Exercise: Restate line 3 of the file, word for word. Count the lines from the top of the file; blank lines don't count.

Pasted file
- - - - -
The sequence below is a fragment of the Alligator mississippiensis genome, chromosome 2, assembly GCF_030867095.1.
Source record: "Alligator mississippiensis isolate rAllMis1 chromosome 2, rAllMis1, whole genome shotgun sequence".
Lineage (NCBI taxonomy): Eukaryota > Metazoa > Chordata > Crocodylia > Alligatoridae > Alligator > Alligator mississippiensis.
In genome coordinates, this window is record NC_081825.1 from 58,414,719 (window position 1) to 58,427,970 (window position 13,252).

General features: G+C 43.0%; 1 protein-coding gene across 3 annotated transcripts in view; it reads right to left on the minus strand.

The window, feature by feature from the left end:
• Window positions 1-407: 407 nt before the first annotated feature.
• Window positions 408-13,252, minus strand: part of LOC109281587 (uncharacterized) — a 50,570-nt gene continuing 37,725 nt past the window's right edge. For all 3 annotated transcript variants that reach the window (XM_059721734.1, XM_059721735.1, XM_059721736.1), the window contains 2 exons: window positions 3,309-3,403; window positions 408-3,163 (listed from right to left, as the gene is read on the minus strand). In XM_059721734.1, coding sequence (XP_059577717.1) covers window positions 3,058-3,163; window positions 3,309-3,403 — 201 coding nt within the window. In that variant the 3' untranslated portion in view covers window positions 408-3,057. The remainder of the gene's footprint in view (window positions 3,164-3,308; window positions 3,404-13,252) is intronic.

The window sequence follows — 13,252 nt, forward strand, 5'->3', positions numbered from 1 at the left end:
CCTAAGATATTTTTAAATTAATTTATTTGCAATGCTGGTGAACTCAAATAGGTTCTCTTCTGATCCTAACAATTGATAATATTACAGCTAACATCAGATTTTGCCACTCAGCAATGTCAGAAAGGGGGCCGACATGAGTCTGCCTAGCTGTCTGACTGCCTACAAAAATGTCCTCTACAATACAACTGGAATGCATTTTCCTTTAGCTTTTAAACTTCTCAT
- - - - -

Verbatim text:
Lineage (NCBI taxonomy): Eukaryota > Metazoa > Chordata > Crocodylia > Alligatoridae > Alligator > Alligator mississippiensis.